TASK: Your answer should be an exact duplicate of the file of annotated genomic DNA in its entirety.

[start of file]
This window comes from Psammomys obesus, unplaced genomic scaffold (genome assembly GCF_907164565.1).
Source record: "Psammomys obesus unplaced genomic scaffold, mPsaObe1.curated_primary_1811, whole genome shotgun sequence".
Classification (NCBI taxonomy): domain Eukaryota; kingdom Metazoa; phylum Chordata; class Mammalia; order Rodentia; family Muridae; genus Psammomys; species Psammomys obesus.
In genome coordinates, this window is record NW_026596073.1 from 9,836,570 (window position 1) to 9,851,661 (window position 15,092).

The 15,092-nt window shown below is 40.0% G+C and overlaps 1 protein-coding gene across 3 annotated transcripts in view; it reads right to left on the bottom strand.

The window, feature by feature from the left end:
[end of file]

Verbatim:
This window comes from Psammomys obesus, unplaced genomic scaffold (genome assembly GCF_907164565.1).
Source record: "Psammomys obesus unplaced genomic scaffold, mPsaObe1.curated_primary_1811, whole genome shotgun sequence".
Classification (NCBI taxonomy): domain Eukaryota; kingdom Metazoa; phylum Chordata; class Mammalia; order Rodentia; family Muridae; genus Psammomys; species Psammomys obesus.
In genome coordinates, this window is record NW_026596073.1 from 9,836,570 (window position 1) to 9,851,661 (window position 15,092).

The 15,092-nt window shown below is 40.0% G+C and overlaps 1 protein-coding gene across 3 annotated transcripts in view; it reads right to left on the bottom strand.

The window, feature by feature from the left end: